“I wish we were.”


“Yes dear, you’ve made that abundantly clear.” The footman’s weight could be felt settling atop his seat outside. Soon thereafter the carriage began to move, as if inviting new conversation. "Your mother tells me you went to one of Miss Margaret Shippen's parties. I wasn't aware you two knew one another."


"She's a friend of a friend. Though we did discuss—"


"And you also accepted the invitation to Martha's gathering?"


“Martha who?” she asked rather cheekily.


“Martha,” her father gave back.


Charlotte rolled her eyes. "She has a last name, Daddy."


"Yes, she does, doesn't she?"


She huffed, still feeling like the child they all wished her to be. "You can't bring me to this city and expect me to stay locked in my bedroom."


"Yes, I know that Charlotte. Trust me, I've tried."


"Papa, I'm nineteen..."


"And you're still my baby. And always will be. You don't know what's out there, Charlotte."


"Out where?"


He chuckled. "Exactly."


"War? Is that what you're referring to? I know war..."


"Darling, no you don't. And be thankful for that fact. You can't imagine what our men go through and I am so happy that is the case. Your mother and I have done our best to protect you—"


Charlotte sat back. "Protect me? From what?"


"Not what, Charlotte. Who ."


"Then who?" she asked, ostensibly more offended that she was before.


"You're so busy making friends you can't see how dangerous that has become. The lines are drawn Charlotte and it's important that when you're out you are standing on the right side of things. It is more than just being my daughter. Should the time present itself you need to be unafraid to openly state your loyalty to the crown."


"And what would you have me do? Stand in the center of the city and shout it out?"


"No, I'd just ask you to be careful. I wish I had known you went to the Washington's because I would have cautioned against it."


"It was dinner and dancing. The color each man wore was of little importance."


"It's always important, Charlotte. Whether you're aware or not."


"Not to me."


He sighed. "Yes well we'll work on that. Do you know anything about Johnny?"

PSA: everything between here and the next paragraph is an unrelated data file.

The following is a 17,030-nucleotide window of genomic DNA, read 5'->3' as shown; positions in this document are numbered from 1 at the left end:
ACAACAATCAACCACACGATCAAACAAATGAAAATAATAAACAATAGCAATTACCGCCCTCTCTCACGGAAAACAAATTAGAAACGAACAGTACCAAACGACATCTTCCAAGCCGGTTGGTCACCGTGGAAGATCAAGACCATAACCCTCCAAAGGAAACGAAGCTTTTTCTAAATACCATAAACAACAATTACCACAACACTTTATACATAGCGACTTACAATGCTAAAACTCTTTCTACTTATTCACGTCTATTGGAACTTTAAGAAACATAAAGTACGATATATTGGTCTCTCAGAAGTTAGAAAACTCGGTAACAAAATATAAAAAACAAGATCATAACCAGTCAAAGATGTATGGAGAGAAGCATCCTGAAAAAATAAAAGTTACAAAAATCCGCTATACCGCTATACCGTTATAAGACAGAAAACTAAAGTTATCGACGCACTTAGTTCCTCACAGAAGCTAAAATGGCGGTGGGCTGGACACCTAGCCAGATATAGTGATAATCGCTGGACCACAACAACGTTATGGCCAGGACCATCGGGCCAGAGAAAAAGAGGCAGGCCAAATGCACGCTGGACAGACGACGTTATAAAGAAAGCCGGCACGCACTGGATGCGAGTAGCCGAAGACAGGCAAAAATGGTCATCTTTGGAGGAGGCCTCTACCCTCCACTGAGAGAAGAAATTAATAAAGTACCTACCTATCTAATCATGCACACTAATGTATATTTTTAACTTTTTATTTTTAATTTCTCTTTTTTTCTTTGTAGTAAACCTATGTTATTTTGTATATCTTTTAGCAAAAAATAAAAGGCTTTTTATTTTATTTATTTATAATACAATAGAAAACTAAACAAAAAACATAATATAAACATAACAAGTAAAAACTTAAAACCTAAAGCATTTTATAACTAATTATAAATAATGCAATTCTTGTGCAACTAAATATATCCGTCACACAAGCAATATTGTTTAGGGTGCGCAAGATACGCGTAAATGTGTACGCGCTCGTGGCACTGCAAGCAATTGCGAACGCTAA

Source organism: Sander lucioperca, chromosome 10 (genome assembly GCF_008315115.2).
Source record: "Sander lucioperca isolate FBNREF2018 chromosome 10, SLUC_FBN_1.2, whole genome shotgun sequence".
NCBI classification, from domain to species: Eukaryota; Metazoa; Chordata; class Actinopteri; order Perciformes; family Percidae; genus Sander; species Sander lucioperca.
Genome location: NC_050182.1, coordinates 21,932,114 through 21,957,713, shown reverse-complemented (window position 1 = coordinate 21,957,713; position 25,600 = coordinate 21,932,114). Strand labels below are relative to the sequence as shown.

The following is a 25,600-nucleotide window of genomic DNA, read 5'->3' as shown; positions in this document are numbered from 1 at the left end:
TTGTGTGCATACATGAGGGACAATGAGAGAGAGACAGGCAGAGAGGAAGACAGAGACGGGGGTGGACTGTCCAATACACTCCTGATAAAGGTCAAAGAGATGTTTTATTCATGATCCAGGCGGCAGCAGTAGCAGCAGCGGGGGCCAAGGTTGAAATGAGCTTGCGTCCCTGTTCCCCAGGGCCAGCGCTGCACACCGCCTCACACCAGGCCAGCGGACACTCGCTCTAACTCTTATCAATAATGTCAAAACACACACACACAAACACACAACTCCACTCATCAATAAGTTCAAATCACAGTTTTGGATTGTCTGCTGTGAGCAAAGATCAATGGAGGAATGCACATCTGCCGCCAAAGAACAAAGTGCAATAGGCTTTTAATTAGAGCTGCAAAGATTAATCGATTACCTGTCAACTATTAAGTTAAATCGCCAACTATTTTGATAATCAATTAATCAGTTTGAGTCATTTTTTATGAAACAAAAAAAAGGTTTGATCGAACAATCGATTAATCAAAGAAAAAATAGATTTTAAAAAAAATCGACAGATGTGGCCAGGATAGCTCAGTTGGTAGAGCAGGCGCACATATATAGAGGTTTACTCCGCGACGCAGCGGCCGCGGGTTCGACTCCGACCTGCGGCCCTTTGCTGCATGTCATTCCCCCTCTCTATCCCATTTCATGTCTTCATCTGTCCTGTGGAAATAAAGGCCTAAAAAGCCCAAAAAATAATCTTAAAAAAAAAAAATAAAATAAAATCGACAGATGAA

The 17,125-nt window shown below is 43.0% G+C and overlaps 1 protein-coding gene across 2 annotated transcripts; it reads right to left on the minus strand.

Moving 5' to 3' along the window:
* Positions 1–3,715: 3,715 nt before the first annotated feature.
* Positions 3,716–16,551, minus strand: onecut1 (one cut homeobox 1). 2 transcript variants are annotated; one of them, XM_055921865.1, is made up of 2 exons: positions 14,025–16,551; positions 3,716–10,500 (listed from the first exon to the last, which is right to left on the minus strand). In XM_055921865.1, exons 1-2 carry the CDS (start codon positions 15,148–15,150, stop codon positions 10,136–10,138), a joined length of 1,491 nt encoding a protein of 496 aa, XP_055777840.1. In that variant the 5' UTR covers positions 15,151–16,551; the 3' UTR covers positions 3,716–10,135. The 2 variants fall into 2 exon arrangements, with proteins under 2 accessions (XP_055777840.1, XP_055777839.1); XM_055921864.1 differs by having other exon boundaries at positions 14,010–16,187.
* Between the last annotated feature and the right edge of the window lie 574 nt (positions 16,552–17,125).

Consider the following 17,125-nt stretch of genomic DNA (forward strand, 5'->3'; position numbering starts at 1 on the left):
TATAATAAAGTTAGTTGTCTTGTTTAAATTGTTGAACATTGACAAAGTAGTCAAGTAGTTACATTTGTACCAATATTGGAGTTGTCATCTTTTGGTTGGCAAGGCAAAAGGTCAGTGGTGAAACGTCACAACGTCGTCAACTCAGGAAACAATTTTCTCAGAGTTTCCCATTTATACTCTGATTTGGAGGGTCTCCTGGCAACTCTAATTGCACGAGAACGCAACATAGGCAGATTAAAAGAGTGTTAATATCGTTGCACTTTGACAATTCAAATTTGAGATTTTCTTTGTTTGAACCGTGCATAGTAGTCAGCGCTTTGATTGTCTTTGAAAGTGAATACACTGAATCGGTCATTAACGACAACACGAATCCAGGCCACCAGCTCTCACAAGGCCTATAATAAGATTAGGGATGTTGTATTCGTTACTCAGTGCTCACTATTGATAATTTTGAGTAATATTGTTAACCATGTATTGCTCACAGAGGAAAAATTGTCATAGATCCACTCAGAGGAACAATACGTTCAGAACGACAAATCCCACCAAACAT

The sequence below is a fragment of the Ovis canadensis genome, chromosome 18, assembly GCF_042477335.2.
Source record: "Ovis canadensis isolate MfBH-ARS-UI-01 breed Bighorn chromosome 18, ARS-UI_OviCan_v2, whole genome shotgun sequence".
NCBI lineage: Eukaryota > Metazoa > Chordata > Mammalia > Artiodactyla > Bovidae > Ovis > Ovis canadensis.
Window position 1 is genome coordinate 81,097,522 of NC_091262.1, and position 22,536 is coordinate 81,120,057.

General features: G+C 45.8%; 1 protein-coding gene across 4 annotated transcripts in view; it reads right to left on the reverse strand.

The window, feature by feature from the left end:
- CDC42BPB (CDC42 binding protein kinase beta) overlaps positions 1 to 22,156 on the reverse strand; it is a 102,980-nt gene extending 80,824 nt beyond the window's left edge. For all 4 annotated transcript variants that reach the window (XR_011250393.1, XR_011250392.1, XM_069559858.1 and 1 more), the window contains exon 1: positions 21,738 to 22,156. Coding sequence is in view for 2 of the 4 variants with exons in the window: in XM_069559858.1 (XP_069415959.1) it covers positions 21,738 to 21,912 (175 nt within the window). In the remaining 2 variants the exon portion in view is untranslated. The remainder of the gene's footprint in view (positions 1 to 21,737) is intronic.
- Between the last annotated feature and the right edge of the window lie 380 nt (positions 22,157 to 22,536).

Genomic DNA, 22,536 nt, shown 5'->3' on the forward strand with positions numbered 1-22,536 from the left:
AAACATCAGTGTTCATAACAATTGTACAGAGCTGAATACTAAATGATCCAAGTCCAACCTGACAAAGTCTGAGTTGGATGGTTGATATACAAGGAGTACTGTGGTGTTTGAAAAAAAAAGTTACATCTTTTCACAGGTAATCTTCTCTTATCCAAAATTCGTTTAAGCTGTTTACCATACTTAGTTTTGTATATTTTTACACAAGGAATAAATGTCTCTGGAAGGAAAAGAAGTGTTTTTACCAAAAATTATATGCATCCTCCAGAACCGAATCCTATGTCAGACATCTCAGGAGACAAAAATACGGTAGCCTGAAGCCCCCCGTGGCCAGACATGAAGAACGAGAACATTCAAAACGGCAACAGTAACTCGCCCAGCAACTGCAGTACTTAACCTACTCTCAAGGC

"Monroe? From next door?"


"The same one. If my sources are correct, he's gone and enlisted."


"For us?" Charlotte knew the answer, but also the misinformation in her question. She was increasingly aware of the lines drawn, and it was so clear that her and her father stood on opposite sides.


"No, darling. Not for us. These boys your's a trend we can't really explain. They're defying their parents and fighting for the rebels. It's disgraceful, if you ask me."


"There's nothing to worry about, Papa. I promise. I..."


"Your mother also tells me you were asking after Michael and—"


"Yes. Of course I have."




"Why? because I worry about him."


"You're going to have to get over him, Charlotte. He's gone and made this decision with no regard for anyone but himself and that includes you. He stands on the wrong side of things and he can't take any of this back now."


"We have the right to correspond."


"No! No, he has no rights in my household!"


"And me? Do I have rights? Does my opinion count?"


"No. It doesn't. Not when it comes to these things. Your mother and I do our best to make you happy Charlotte but when is it enough?”




"Your mother is hosting a fundraiser next Thursday and I'd like you to help her plan it. These are big nights for us."


"For us or for you?"


He sighed. Sometimes his daughter felt like a lost cause he could never truly give up on. She was Virginia personified: forever warm and unwaveringly distant.


"Just help your mother out, please."




Washington’s temporary home in New Windsor was much like his last - wholly comfortable for George and Martha and lacking when it came to everyone’s else’s provisions. Even so, Ben cherished the quiet afternoons when no argument or gunfire could be heard around camp. He was not worrying about his friends, or even his family in Setauket. Currently he was only mapping a mission that was several months out, one that told him once again that if victory were to occur it would not be in New York.


Silently he jotted down a few alternatives. Perhaps it was not Virginia but maybe Maryland, or even back to Delaware. Though the south was not where Ben’s comfort lied, it held many an advantage for the Continental army and to get the general to agree to this would be to already win half the battle.


"What did you think of Miss Gray?"


Ben looked up, processing the fact that he was not alone. This had always been the case but it was not uncommon for all of the aides to mill in and out around him as he did his work. He carefully set his quill down and turned to look to the General. "What did I think of her?"




"She's...quite bold for a girl."


"For a girl?"


"Well, yes, I—"




"Is this...I don't know if..." His muttering was new to General Washington. There were few things on earth that Benjamin Tallmadge did not have a clear opinion on.


"Your opinion matters, Ben,” George reinforced naturally, in hopes of spurring their conversation.




"Because I'd like her to join us."


He stood, possibly unaware that he had done so. "Us? Join...pardon?"


Washington could only smirk. "She has family in York City and family in Virginia. Her aunt lives only a mile from camp. She doesn't know what Charlotte is engaging in, but she has allowed her to spend as many summer days there as she pleases. Charlotte's told her that she needs to get out of the city for a bit and I don't blame her. But all of this gives her a clear pass up and down the East coast. She is a female and—"


"A Tory."


"Charlotte is not a Tory.”


"I saw her with a redcoat..."


“You were in York City?”


“Uptown, yes. Culper has come down with a nasty bout of influenza and I had an errand to run. You knew that—”